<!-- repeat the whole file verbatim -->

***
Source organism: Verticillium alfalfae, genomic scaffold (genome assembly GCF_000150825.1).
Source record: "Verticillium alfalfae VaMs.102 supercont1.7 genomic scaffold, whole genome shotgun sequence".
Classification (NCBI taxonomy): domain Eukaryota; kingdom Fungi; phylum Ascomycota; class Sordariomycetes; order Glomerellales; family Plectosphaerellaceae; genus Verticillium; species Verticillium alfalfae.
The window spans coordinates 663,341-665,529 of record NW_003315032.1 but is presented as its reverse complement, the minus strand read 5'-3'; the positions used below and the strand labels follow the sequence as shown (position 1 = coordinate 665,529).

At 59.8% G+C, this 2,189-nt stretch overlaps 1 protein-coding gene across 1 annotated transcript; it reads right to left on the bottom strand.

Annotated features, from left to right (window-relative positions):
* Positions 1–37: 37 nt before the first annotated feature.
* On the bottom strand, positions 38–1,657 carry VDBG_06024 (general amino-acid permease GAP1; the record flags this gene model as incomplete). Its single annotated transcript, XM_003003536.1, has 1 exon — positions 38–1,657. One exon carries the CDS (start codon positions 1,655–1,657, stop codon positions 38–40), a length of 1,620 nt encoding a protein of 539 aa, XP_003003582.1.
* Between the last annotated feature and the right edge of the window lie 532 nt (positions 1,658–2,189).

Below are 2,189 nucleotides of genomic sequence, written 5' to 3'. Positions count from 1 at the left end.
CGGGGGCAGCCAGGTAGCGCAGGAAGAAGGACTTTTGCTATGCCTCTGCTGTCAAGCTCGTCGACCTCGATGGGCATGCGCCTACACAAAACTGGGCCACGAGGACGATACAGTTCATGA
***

Source organism: Verticillium alfalfae, genomic scaffold (genome assembly GCF_000150825.1).
Source record: "Verticillium alfalfae VaMs.102 supercont1.7 genomic scaffold, whole genome shotgun sequence".
Classification (NCBI taxonomy): domain Eukaryota; kingdom Fungi; phylum Ascomycota; class Sordariomycetes; order Glomerellales; family Plectosphaerellaceae; genus Verticillium; species Verticillium alfalfae.
The window spans coordinates 663,341-665,529 of record NW_003315032.1 but is presented as its reverse complement, the minus strand read 5'-3'; the positions used below and the strand labels follow the sequence as shown (position 1 = coordinate 665,529).

At 59.8% G+C, this 2,189-nt stretch overlaps 1 protein-coding gene across 1 annotated transcript; it reads right to left on the bottom strand.

Annotated features, from left to right (window-relative positions):
* Positions 1–37: 37 nt before the first annotated feature.
* On the bottom strand, positions 38–1,657 carry VDBG_06024 (general amino-acid permease GAP1; the record flags this gene model as incomplete). Its single annotated transcript, XM_003003536.1, has 1 exon — positions 38–1,657. One exon carries the CDS (start codon positions 1,655–1,657, stop codon positions 38–40), a length of 1,620 nt encoding a protein of 539 aa, XP_003003582.1.
* Between the last annotated feature and the right edge of the window lie 532 nt (positions 1,658–2,189).

Below are 2,189 nucleotides of genomic sequence, written 5' to 3'. Positions count from 1 at the left end.
CGGGGGCAGCCAGGTAGCGCAGGAAGAAGGACTTTTGCTATGCCTCTGCTGTCAAGCTCGTCGACCTCGATGGGCATGCGCCTACACAAAACTGGGCCACGAGGACGATACAGTTCATGA